Suffering the effects of the shifting housing market, Contact Industries recently released 10 percent of their workforce.
>Employer made cuts in workforce due to slow housing market
"We did a reduction in force of 55 people," said Contact Industries Vice President of Manufacturing Bob Horton. "We make products for the housing industry and with the steep decline in the number of homes being built, we're seeing a decline in orders. We just see this housing thing is deep enough and long enough that this isn't going to be over any time soon."
By releasing the employees, Contact Industries refrained from making the promises associated with layoffs.
"When we talk about layoffs, usually there's an expectation that you'll recall people back to work as soon as things get a little bit better," Horton continued. "In a reduction in force, we're expecting the weakness in housing to continue for some period of time. So, we don't want to create false hope or false promise that people will be recalled to work."
In addition to forecasting the housing market, Contact has also watched as their clients made personnel changes.
"Our customers have seen weaknesses to the point where they've had some large reductions in force and actually, some have closed some plants that they own," Horton said. "So the slump is not just a regional issue, it's very much a national issue."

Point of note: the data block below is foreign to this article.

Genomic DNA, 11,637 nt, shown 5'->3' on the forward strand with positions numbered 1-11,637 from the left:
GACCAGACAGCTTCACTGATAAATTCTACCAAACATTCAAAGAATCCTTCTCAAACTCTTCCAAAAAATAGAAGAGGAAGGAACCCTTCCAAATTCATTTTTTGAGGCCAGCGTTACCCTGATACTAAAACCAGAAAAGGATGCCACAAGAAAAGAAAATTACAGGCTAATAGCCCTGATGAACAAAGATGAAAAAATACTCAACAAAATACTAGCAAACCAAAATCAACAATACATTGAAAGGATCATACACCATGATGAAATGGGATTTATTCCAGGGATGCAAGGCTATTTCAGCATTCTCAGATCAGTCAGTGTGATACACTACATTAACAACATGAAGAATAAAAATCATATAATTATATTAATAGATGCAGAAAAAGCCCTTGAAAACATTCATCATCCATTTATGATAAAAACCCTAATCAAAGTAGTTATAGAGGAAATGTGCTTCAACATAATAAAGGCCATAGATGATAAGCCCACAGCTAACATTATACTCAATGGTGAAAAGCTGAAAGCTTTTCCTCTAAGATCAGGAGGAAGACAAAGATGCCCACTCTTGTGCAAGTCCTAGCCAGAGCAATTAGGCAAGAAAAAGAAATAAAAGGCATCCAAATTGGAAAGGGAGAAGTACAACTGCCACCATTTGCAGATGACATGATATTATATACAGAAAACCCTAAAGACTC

While still employing 440 workers, making the decision of which employees to release came down to knowledge of the business.
"We look at things like skill set, job knowledge and an ability to do a wide variety of jobs," Horton said. "As we go though a reduction in force, we'll have just as many things to make, but in a lower volume. We need people that have the skills and abilities to handle a wide variety of jobs, so we can move them around. They can quickly learn and pick up what needs to be done, or they already have a skill set that makes them especially appropriate for that job."
Horton went on to say the released employees were not necessarily new to the company or veterans.
"They were from a wide variety of groups," he said.
In addition, most of the employees are Crook County residents.
"If you looked at the demographics of our workforce, it's primarily people that reside in Crook County," Horton added. "But we have some people from Deschutes County and fewer from Jefferson County."
After making the decision to release the 55 people from employment, Contact Industries has worked closely with Worksource Prineville to help the former employees make a transition.
"We're working with them as well as other manufacturers to help in any way we can to find jobs for the people that were displaced," Horton said.